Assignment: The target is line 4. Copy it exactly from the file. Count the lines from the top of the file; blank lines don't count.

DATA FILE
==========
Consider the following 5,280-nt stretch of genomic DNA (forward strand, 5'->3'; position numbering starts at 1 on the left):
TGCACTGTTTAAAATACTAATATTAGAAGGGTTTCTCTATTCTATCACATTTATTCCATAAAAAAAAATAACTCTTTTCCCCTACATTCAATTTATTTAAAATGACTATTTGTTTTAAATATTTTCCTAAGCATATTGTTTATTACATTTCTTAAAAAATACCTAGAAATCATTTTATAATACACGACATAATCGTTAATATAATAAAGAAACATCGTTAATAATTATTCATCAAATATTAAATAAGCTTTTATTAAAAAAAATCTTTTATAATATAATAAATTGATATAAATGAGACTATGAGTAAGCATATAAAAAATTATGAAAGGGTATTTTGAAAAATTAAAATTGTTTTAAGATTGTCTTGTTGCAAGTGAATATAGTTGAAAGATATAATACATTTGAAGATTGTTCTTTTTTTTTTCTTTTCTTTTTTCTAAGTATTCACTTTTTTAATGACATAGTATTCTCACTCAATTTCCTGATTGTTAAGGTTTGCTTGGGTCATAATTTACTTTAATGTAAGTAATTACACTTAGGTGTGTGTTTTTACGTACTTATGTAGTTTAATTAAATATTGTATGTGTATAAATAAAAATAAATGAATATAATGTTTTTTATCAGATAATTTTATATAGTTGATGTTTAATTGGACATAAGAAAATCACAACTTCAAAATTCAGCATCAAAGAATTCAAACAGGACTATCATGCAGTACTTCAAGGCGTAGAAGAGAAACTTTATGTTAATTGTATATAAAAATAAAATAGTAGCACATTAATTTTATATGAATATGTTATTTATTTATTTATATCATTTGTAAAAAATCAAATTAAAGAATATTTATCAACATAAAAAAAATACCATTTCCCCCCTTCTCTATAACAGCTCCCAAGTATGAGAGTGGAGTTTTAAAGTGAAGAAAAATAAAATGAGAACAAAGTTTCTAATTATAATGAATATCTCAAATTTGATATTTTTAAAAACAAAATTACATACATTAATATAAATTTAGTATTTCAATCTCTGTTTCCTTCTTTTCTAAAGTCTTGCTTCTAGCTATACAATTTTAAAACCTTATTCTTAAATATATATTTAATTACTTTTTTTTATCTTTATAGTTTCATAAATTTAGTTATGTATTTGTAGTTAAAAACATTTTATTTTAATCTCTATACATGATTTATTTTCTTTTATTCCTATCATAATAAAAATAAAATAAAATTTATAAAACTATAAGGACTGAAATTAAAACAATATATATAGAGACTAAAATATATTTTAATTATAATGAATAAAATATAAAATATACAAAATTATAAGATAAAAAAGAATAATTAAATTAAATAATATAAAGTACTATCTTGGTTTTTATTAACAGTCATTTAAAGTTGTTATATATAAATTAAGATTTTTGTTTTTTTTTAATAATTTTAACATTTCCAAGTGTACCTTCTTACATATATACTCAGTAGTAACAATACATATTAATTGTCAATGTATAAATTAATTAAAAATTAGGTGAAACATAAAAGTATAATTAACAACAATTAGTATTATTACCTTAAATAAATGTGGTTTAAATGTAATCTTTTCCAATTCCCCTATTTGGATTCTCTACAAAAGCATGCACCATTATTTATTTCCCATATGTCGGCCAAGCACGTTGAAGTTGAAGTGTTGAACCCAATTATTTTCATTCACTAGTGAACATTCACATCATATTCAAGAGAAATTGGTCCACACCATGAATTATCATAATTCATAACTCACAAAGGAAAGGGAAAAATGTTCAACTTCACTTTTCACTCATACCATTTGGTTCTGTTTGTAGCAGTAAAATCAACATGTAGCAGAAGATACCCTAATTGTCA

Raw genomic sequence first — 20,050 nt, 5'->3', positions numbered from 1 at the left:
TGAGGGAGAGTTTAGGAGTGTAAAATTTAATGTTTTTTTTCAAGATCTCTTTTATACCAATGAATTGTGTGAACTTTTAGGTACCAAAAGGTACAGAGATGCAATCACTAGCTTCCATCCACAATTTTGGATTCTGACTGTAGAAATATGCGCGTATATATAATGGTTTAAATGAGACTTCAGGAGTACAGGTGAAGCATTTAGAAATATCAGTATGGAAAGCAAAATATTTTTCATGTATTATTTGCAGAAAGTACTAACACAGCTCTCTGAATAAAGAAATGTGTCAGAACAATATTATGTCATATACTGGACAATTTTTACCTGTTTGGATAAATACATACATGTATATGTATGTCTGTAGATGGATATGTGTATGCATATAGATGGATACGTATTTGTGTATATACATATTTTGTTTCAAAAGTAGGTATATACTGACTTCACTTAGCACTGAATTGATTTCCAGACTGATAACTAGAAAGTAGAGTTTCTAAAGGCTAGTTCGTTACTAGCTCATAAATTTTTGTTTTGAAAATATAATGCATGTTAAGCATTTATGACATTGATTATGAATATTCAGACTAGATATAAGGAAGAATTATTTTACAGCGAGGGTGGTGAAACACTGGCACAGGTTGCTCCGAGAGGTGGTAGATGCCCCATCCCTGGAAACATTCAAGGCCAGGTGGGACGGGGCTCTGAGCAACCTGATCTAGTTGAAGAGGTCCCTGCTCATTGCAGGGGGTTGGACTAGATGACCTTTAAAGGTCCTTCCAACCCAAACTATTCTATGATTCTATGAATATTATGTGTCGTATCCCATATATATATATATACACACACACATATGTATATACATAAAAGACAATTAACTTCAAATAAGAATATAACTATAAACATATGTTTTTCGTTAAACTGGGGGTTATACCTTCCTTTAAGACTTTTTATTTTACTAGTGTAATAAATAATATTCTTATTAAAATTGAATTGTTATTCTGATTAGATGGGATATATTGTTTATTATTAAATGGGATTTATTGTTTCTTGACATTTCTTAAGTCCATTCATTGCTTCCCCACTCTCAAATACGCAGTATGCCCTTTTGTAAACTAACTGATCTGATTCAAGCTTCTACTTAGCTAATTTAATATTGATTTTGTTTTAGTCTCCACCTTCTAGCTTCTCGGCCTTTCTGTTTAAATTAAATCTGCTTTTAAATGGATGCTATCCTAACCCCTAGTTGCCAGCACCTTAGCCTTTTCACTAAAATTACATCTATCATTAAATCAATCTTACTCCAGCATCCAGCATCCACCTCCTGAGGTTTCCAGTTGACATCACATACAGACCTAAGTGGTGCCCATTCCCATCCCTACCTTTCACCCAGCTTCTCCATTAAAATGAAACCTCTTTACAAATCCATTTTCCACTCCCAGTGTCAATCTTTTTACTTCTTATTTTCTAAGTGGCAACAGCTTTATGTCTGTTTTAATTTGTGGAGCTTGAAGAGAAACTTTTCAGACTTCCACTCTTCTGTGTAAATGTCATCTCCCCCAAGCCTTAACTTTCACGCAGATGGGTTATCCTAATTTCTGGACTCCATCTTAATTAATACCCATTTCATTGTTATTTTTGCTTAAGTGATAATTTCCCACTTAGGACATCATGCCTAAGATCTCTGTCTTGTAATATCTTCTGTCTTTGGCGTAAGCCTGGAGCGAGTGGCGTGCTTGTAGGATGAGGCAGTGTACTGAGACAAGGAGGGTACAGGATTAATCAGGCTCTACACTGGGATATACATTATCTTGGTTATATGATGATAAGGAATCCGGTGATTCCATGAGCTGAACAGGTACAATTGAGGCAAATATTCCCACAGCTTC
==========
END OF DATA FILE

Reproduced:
TGAGGGAGAGTTTAGGAGTGTAAAATTTAATGTTTTTTTTCAAGATCTCTTTTATACCAATGAATTGTGTGAACTTTTAGGTACCAAAAGGTACAGAGATGCAATCACTAGCTTCCATCCACAATTTTGGATTCTGACTGTAGAAATATGCGCGTATATATAATGGTTTAAATGAGACTTCAGGAGTACAGGTGAAGCATTTAGAAATATCAGTATGGAAAGCAAAATATTTTTCATGTATTATTTGCAGAAAGTACTAACACAGCTCTCTGAATAAAGAAATGTGTCAGAACAATATTATGTCATATACTGGACAATTTTTACCTGTTTGGATAAATACATACATGTATATGTATGTCTGTAGATGGATATGTGTATGCATATAGATGGATACGTATTTGTGTATATACATATTTTGTTTCAAAAGTAGGTATATACTGACTTCACTTAGCACTGAATTGATTTCCAGACTGATAACTAGAAAGTAGAGTTTCTAAAGGCTAGTTCGTTACTAGCTCATAAATTTTTGTTTTGAAAATATAATGCATGTTAAGCATTTATGACATTGATTATGAATATTCAGACTAGATATAAGGAAGAATTATTTTACAGCGAGGGTGGTGAAACACTGGCACAGGTTGCTCCGAGAGGTGGTAGATGCCCCATCCCTGGAAACATTCAAGGCCAGGTGGGACGGGGCTCTGAGCAACCTGATCTAGTTGAAGAGGTCCCTGCTCATTGCAGGGGGTTGGACTAGATGACCTTTAAAGGTCCTTCCAACCCAAACTATTCTATGATTCTATGAATATTATGTGTCGTATCCCATATATATATATATACACACACACATATGTATATACATAAAAGACAATTAACTTCAAATAAGAATATAACTATAAACATATGTTTTTCGTTAAACTGGGGGTTATACCTTCCTTTAAGACTTTTTATTTTACTAGTGTAATAAATAATATTCTTATTAAAATTGAATTGTTATTCTGATTAGATGGGATATATTGTTTATTATTAAATGGGATTTATTGTTTCTTGACATTTCTTAAGTCCATTCATTGCTTCCCCACTCTCAAATACGCAGTATGCCCTTTTGTAAACTAACTGATCTGATTCAAGCTTCTACTTAGCTAATTTAATATTGATTTTGTTTTAGTCTCCACCTTCTAGCTTCTCGGCCTTTCTGTTTAAATTAAATCTGCTTTTAAATGGATGCTATCCTAACCCCTAGTTGCCAGCACCTTAGCCTTTTCACTAAAATTACATCTATCATTAAATCAATCTTACTCCAGCATCCAGCATCCACCTCCTGAGGTTTCCAGTTGACATCACATACAGACCTAAGTGGTGCCCATTCCCATCCCTACCTTTCACCCAGCTTCTCCATTAAAATGAAACCTCTTTACAAATCCATTTTCCACTCCCAGTGTCAATCTTTTTACTTCTTATTTTCTAAGTGGCAACAGCTTTATGTCTGTTTTAATTTGTGGAGCTTGAAGAGAAACTTTTCAGACTTCCACTCTTCTGTGTAAATGTCATCTCCCCCAAGCCTTAACTTTCACGCAGATGGGTTATCCTAATTTCTGGACTCCATCTTAATTAATACCCATTTCATTGTTATTTTTGCTTAAGTGATAATTTCCCACTTAGGACATCATGCCTAAGATCTCTGTCTTGTAATATCTTCTGTCTTTGGCGTAAGCCTGGAGCGAGTGGCGTGCTTGTAGGATGAGGCAGTGTACTGAGACAAGGAGGGTACAGGATTAATCAGGCTCTACACTGGGATATACATTATCTTGGTTATATGATGATAAGGAATCCGGTGATTCCATGAGCTGAACAGGTACAATTGAGGCAAATATTCCCACAGCTTC